The location is fabulous – 5-10 minute walking distance from Central Amsterdam train station, right across the street from Dam Square, 6 minute walk to Anne Frank House, and the tram stop is right in front of the hotel.
They have a strong no smoking policy which I appreciate. We were fortunate to have been given room #221 which has one of only two balconies that overlook the main boulevard. If you are overly sensitive to street noises, you may not want this room, but for us it was a bonus to look out onto the church and Royal Palace of Dam Square.
The internet was recently redone, and works well now. Refrigerator and a safe in the room that was large enough to hold our laptops. I was able to do my blog posts and upload pictures with a reasonable fast and free service. The breakfast buffet was filling, tasty and more than adequate.
My one small complaint, is that the shower was just OK. Plenty of hot water and average water pressure, but for some reason the shower curtain had been folded in half and put on the rod that way which resulted in only 1/2 of the shower/tub being covered. It made it more challenging than it should have been to get a proper shower. I’m also not a big fan of hand-held shower heads, but that is more a personal preference, and they are common in Europe.
We ventured out via the tram system with our luggage to move to our next hotel where we joined our Gate 1 tour group.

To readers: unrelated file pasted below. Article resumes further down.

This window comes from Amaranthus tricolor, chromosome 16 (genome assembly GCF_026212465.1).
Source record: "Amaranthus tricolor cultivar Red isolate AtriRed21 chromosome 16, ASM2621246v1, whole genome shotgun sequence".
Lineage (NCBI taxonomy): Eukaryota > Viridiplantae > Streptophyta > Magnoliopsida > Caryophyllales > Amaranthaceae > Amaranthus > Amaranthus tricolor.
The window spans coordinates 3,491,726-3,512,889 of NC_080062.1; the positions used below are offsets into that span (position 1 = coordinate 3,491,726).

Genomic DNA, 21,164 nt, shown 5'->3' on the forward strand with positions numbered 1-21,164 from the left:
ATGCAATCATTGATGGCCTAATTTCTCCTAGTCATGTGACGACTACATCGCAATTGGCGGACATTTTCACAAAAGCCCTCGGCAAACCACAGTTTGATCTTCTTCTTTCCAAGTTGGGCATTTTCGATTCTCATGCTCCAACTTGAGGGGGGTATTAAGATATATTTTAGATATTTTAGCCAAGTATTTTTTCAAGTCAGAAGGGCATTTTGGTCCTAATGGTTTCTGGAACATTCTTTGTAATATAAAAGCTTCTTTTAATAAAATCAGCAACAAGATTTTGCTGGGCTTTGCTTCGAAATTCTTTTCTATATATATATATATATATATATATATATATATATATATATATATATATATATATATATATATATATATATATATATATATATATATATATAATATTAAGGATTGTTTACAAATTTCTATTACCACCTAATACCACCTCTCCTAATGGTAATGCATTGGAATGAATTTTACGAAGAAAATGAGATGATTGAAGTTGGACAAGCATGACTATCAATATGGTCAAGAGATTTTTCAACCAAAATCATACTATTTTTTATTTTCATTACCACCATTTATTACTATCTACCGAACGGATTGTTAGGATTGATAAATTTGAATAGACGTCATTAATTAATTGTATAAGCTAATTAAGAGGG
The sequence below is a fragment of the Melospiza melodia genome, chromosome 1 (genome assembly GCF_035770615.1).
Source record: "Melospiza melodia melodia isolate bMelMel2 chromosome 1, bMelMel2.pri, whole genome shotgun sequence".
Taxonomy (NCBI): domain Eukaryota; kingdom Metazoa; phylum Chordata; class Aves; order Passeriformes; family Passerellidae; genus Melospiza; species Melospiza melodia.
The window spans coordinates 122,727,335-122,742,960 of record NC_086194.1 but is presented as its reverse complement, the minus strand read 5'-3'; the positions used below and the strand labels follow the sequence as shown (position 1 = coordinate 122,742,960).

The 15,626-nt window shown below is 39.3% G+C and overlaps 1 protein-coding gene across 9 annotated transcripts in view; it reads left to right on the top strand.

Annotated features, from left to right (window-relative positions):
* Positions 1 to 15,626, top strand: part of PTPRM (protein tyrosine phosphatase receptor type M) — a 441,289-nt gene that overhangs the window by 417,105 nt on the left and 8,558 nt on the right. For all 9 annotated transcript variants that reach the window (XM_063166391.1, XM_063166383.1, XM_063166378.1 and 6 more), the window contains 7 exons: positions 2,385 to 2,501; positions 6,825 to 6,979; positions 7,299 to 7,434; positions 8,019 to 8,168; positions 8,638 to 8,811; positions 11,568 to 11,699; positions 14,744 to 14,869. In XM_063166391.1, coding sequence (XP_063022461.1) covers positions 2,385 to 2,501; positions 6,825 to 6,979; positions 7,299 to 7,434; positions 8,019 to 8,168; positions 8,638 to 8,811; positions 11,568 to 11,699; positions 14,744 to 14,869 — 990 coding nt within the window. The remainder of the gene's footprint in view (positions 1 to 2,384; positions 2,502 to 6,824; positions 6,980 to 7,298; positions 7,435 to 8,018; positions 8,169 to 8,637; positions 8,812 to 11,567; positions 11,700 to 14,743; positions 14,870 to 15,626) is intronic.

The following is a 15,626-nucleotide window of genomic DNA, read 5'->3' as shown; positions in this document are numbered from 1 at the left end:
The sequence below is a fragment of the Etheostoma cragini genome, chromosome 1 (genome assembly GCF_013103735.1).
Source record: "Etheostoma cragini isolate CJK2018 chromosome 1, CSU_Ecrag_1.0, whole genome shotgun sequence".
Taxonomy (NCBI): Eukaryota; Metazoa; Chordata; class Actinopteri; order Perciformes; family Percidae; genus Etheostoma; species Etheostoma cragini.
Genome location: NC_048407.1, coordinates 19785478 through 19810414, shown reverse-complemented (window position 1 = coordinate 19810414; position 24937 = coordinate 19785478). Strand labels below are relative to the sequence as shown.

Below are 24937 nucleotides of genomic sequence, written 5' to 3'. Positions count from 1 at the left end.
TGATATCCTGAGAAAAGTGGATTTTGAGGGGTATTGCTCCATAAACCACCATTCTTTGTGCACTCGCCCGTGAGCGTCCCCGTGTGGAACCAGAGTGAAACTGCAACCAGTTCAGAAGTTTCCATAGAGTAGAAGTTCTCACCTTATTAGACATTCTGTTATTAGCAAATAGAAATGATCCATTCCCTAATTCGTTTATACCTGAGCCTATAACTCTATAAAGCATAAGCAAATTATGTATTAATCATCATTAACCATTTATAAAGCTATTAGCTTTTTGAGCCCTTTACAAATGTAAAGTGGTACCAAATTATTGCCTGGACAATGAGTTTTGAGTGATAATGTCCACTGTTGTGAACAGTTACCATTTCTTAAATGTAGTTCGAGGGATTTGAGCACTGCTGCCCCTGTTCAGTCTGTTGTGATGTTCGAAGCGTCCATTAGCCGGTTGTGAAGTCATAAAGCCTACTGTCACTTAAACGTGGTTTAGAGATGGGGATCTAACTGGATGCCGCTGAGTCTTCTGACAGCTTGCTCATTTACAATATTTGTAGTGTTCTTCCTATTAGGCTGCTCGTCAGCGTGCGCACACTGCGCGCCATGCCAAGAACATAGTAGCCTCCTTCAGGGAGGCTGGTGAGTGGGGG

Gate 1 has selected the Ramada Apollo for this date, however I believe that other departures use a different hotel. The Ramada was formerly a bank and was only a few years ago remodeled and turned into a hotel. The room is comfortable, spacious, has a small sitting sofa/nook in the corner with a decent view of the city. We are in an end/corner room #1528 with nice large windows that let in good light. Nice perk – there is an iron and board in the room.
It is disappointing to be out so far from the heart of the city. Granted it is easy to hop on the tram to get anywhere, it is just a shame for those just arriving to not be able to simply walk out the door to explore the highlights of Amsterdam.
Gratitude Moment: Today I am grateful that places such as the Anne Frank House have been preserved so that we and generations to follow can see and learn from the past. I hope that as we progress as a civilization we will eliminate hatred and prejudices.
How lucky you were to be able to visit the Anne Frank House! I too am glad that places like that were preserved so that we can learn from our past. I just love Anne Frank- her story is so touching and how she managed to stay positive in a time of fear and hatred is really inspiring. Great post and hope you have a wonderful day! 🙂